Credit: Andy Sherar | Mustang News

The College of Liberal Arts is hosting its fifth annual Teach-In on Thursday, Feb. 11. The event will have scheduled Zoom workshops and talks throughout the day focused on equity and social justice.

“It’s really important for us to ensure that students feel the full richness of what can be possible here at Cal Poly, in what is otherwise a primarily white institution where, to be frank, students of color sometimes don’t always feel comfortable,” ethnic studies assistant professor Alpen Razi said. “We still have got a long way to go before we create a truly egalitarian and equitable environment.”

This year’s theme was anticipated by the organizing committee, according to Razi. When calls for proposals to the teach-in were made, the committee noticed clusters with similar themes in submitted papers surrounding issues around public health, racism and anti-Blackness.

“Just the very nature of our teach-in is designed to speak to our political moment—our social climate,” Razi said.

The committee put together a variety of topics, including health disparities in the time of COVID-19, according to Diversity, Inclusion and Outreach Director Kari Mansager.

In addition to scholars and activists outside of Cal Poly, university professors from various disciplines are also scheduled to speak. These include professors of ethnic studies, physics, sociology, biological sciences and more.

The shift to a virtual event due to the COVID-19 pandemic had its silver lining, Razi said. While usually limited by resources and space, the virtual format lifted these restrictions and allowed the committee to accommodate more proposals. While the shift away from tradition was initially alarming, it opened up conversations around incorporating a hybrid model of both virtual and in-person sessions in future years, according to Razi.

“What we as faculty have been discovering is that even though there’s a lot of loss that happens when we can’t teach in person … there [are] new possibilities that are afforded by this format,” Razi said.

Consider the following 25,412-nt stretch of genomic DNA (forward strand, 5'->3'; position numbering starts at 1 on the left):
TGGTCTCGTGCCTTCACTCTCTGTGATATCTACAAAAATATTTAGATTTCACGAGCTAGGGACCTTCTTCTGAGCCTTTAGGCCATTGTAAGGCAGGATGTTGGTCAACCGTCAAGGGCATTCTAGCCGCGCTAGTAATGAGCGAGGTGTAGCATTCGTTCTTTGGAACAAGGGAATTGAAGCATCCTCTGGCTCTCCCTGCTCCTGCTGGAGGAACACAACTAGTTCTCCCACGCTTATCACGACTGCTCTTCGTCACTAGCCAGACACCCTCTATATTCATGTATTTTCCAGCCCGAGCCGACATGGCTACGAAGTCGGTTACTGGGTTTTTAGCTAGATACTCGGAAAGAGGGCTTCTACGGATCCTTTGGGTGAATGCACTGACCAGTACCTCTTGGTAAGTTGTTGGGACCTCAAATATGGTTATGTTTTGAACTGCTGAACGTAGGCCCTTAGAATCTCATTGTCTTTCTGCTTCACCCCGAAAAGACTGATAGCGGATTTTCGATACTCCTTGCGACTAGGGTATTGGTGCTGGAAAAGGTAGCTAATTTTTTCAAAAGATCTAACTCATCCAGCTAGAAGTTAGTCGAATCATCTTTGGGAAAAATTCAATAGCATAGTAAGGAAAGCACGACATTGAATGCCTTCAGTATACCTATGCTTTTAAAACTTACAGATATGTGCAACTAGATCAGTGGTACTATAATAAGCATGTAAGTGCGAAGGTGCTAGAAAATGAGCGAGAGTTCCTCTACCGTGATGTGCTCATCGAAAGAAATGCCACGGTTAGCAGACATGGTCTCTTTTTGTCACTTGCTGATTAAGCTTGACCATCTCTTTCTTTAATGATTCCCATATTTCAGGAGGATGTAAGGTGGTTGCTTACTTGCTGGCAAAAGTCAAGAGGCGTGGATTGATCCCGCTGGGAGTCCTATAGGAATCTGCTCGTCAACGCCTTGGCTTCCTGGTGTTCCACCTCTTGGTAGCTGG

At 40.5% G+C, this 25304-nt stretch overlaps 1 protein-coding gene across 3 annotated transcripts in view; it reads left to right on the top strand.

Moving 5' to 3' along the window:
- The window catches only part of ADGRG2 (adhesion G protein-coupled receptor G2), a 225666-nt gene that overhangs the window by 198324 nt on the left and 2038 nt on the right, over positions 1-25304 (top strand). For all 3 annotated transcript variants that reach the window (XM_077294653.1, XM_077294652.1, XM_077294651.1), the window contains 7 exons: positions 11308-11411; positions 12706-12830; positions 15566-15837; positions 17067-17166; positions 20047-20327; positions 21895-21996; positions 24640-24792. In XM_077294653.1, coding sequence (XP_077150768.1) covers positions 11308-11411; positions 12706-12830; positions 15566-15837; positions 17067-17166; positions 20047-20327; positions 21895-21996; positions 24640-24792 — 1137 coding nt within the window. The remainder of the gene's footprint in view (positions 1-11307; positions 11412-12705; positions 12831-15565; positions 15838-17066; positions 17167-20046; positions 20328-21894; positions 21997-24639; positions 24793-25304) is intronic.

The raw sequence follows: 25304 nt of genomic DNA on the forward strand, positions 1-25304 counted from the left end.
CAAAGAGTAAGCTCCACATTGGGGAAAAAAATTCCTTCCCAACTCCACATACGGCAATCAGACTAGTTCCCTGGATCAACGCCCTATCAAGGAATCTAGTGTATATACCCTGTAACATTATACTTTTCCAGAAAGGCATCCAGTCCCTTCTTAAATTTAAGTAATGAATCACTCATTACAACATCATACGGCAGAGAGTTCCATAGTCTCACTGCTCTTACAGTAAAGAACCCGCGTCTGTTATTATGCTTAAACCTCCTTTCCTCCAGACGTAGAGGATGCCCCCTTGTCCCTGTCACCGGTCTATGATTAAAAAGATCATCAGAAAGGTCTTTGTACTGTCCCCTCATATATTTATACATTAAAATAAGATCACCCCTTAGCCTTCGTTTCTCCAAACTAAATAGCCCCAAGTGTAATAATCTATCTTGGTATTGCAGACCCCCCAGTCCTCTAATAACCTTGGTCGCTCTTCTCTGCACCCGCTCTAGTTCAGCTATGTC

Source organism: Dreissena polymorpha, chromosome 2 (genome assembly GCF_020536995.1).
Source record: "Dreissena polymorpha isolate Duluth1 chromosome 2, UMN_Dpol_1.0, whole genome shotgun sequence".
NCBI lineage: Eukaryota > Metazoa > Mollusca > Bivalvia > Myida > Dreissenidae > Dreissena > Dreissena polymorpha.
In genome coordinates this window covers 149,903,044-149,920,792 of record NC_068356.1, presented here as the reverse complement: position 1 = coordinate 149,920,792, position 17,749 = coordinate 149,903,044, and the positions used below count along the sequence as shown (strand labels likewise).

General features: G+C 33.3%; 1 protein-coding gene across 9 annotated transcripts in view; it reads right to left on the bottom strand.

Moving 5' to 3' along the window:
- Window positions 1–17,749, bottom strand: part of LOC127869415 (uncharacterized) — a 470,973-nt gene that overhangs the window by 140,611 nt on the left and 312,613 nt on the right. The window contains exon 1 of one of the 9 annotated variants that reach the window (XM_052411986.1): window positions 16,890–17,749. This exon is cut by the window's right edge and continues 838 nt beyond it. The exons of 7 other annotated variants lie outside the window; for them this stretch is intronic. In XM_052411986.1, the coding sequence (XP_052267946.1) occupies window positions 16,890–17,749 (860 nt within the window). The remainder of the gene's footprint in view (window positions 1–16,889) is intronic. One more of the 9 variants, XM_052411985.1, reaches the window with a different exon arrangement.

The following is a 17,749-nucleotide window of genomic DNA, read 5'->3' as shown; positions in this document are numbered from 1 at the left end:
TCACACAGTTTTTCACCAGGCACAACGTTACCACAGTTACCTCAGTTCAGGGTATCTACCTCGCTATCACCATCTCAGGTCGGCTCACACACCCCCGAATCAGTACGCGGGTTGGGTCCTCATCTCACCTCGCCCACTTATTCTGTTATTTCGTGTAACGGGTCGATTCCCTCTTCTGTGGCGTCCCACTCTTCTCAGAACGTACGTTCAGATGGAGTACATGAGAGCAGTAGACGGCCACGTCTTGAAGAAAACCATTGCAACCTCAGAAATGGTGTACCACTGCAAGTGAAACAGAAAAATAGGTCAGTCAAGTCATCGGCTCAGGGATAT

The committee has also been broad with conducting outreach for the event.

“This isn’t just Cal Poly faculty,” Razi said. “It’s activists from within the community. We are really opening it up to scholars outside of Cal Poly, in the California academy, in the UC system and in other universities at large.”

The keynote speaker, Andrew Jolivette, is also expected to bring a lot of interest from attendees. He will give a talk at the end of the event, titled “Black Lives, Indigenous Lives: From Mattering to Thriving.”

Other teach-in sessions include:

  • Ethnic Studies Department Chair Jenell Navarro will give a talk titled “Black & Indigenous Futurity: World-Making Our Way Home”
  • Safer advocate Sara Wilson is one of several speakers who will give a talk titled “A Restorative Justice Framework for Campus Sexual Harm”
  • Biological sciences professor Ben Ruttenberg will give a talk titled “Climate change, social justice, and the search for solutions: A new hope?”

“Ultimately the hope is that students come away not just having learned something, but having been inspired,” Razi said. “And having a greater sense of optimism for what Cal Poly can be and how it’s continuing to evolve in the right direction.”

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